The legislation is focused on protecting elderly and vulnerable adults from physical and financial abuse. Some bills would create new laws that would provide increased penalties for assaulting an elderly person.

State Representative Sarah Anthony (D-Lansing) is a bill sponsor. She says people’s livelihoods and peace of mind are at stake.

Michigan State Capitol
Lester Graham / Michigan Radio

Controversial bills to ban a certain type of abortion procedure are scheduled for a state House committee hearing next week.

The bills (HB 4320 and 4321) would ban the “dilation and evacuation” or D-and-E procedure. The legislation has been moving steadily through the state House. That’s despite a likely veto by Governor Gretchen Whitmer.

Representative Pamela Hornberger (R-Chesterfield Township) is a bill sponsor. She said during a hearing that the state should ban the “dilation and evacuation” or D-and-E procedure because she says it’s barbaric.

winter school bus
Pixabay

Michigan students are a signature away from getting four snow days forgiven after a brutal winter left some schools closed for weeks. The state Senate sent the bill to Governor Gretchen Whitmer’s desk Thursday.

This comes after a dust-up between Republicans and Democrats on details of the bill. Earlier this week, Democrats prevented the bill from getting immediate effect – which would have effectively killed the bill.

Capitol Building in Lansing, MI
Matthileo / Flickr - http://j.mp/1SPGCl0

A controversial provision in a budget bill (SB 135) would penalize communities with sanctuary city policies. A state Senate committee passed its version of the Michigan Department of Corrections budget on Wednesday.

The budget includes a provision that would penalize communities with policies that prevent law enforcement from cooperating with federal officials on immigration issues. They would lose a jail reimbursement.

U.S. Supreme Court
Pixabay

Last week, a federal court ruled that Michigan's Republican lawmakers had unconstitutionally drawn district lines. Now, those lawmakers have appealed that ruling to the U.S. Supreme Court.

In its decision, the U.S. District Court said Republicans had violated the First and Fourth Amendments by unconstitutionally drawing district lines to favor their party. The Court ordered the Legislature and governor to work together to redraw at least 34 districts for the 2020 election.

Snowshoeing in northern Michigan
Emma Winowiecki / Michigan Radio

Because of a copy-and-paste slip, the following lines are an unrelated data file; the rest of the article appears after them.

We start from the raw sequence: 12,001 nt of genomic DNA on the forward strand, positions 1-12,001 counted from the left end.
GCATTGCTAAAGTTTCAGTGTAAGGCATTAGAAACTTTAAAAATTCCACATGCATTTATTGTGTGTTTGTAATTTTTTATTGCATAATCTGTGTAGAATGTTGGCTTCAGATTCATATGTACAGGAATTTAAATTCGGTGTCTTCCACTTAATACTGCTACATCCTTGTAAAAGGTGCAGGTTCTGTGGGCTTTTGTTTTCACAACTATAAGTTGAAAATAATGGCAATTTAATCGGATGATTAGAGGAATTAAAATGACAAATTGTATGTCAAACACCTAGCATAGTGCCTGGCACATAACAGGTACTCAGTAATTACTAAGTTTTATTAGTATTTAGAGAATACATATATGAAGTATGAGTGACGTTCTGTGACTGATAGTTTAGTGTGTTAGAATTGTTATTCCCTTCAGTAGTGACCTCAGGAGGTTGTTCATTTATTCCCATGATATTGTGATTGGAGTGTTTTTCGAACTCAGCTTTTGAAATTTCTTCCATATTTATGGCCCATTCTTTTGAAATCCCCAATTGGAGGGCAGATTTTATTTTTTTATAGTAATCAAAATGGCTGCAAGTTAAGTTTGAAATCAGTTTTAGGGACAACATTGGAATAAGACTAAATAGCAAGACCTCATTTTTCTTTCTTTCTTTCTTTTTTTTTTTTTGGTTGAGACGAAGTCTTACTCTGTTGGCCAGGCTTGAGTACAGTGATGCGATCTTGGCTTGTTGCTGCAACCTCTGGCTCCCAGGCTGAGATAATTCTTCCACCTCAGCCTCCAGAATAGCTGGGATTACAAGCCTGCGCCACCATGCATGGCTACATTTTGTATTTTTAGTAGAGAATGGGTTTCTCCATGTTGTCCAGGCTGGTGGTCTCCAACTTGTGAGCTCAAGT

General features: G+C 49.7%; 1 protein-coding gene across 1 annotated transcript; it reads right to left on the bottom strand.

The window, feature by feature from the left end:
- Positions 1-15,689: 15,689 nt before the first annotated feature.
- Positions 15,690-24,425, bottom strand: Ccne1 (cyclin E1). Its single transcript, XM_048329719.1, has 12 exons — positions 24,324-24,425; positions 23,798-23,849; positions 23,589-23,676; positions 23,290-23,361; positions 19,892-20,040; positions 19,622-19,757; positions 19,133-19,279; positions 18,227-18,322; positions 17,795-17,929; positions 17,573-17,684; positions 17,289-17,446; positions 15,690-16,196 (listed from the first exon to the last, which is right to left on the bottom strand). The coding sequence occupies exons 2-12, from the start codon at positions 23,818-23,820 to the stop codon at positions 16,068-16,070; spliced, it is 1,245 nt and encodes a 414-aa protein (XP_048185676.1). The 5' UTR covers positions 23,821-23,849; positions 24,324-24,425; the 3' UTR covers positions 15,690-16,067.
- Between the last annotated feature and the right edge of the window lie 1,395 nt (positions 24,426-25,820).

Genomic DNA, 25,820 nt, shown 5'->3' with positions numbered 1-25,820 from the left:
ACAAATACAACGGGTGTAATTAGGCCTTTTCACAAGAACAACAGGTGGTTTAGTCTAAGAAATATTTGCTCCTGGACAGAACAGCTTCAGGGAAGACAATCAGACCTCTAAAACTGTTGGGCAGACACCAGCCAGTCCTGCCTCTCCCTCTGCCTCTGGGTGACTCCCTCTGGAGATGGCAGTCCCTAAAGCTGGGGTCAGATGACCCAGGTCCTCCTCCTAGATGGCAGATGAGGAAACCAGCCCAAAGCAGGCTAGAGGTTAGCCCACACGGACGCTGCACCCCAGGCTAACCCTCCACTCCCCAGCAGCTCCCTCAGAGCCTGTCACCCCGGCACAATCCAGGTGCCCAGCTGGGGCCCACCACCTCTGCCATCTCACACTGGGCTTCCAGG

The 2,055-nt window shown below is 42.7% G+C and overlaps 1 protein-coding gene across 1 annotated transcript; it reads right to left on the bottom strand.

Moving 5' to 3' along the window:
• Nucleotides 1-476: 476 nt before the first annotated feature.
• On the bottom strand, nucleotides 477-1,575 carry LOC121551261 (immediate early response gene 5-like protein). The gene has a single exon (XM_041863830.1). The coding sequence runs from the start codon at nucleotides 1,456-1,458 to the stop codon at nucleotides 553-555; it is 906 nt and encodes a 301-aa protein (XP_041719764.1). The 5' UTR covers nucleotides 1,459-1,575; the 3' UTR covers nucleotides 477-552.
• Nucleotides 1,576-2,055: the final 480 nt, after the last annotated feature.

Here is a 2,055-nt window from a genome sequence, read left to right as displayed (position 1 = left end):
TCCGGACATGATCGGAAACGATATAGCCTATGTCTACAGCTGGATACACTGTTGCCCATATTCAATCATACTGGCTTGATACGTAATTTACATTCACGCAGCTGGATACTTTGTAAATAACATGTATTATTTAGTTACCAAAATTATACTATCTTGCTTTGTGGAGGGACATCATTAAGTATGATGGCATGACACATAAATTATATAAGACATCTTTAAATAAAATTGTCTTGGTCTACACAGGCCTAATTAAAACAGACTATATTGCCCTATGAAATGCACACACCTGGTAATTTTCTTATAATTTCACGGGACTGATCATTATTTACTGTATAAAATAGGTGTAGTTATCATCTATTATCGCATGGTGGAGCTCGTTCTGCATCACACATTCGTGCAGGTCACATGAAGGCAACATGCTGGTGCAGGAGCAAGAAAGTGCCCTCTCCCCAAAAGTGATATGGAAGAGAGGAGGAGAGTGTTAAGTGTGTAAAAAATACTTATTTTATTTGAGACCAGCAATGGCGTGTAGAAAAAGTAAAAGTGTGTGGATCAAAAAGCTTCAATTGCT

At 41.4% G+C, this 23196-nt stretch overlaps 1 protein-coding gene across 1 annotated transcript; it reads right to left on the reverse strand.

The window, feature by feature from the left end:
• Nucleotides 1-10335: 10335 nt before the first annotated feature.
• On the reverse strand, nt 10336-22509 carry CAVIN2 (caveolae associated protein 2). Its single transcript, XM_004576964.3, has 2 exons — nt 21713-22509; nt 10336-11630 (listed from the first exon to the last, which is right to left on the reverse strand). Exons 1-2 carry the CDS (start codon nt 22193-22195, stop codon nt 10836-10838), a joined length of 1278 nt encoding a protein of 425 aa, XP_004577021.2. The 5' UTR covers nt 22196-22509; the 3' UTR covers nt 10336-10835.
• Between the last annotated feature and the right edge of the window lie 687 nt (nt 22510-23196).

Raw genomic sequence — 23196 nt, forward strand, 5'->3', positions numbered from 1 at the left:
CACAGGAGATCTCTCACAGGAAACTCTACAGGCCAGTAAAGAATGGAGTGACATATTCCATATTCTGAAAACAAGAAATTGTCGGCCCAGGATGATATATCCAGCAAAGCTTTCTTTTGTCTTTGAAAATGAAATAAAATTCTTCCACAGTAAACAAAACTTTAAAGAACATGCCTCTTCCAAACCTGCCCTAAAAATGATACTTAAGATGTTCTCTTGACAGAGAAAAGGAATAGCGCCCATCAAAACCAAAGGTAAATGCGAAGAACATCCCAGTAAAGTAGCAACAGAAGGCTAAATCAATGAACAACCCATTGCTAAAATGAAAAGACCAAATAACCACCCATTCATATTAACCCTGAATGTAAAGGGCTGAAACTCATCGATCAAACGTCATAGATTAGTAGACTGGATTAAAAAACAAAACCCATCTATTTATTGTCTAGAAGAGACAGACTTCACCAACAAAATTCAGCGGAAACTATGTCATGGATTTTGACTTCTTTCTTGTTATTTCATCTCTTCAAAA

Michigan students may not get any additional snow days forgiven this year.

The state Senate unanimously passed a bill on Tuesday that would have forgiven four state declared emergency snow days. But after that vote, several Democrats voted to not give the bill immediate effect. It’s a procedural move which renders the bill useless because it would not take effect until well after the school year has ended.

Picture of the Lansing capitol building
Lester Graham / Michigan Radio

Action on the state’s budget is expected to pick up this week.

The state Senate Appropriations committee will consider and possibly vote on multiple budgets – including for the Department of Licensing and Regulatory Affairs and the Department of Health and Human Services.

Those budgets moving through the Senate include large cuts to what Governor Gretchen Whitmer recommended in her proposed budget. 

Amber McCann is a spokeswoman for Senate Majority Leader Mike Shirkey.

“It was strictly to put those discretionary dollars that we have at our disposal toward things, for instance, like accelerating road funding,” says McCann.

Money
Steve Carmody / Michigan Radio

Some members of law enforcement hope Governor Gretchen Whitmer vetoes legislation headed for her desk.

The Legislature passed bills to change the state’s civil asset forfeiture laws on Thursday. The bills would require a criminal conviction before law enforcement can keep a person’s property worth less than $50,000. Law enforcement only needs probable cause in order to take it.

Capitol Building in Lansing, MI
Matthileo / Flickr - http://j.mp/1SPGCl0

More money could be added to the state’s wrongful conviction fund. Lawmakers sent a bill to add $10 million to the fund to the governor’s desk on Thursday.

The money set aside for people who were wrongfully convicted is almost gone.

State Representative Steve Johnson (R-Wayland) is a bill sponsor.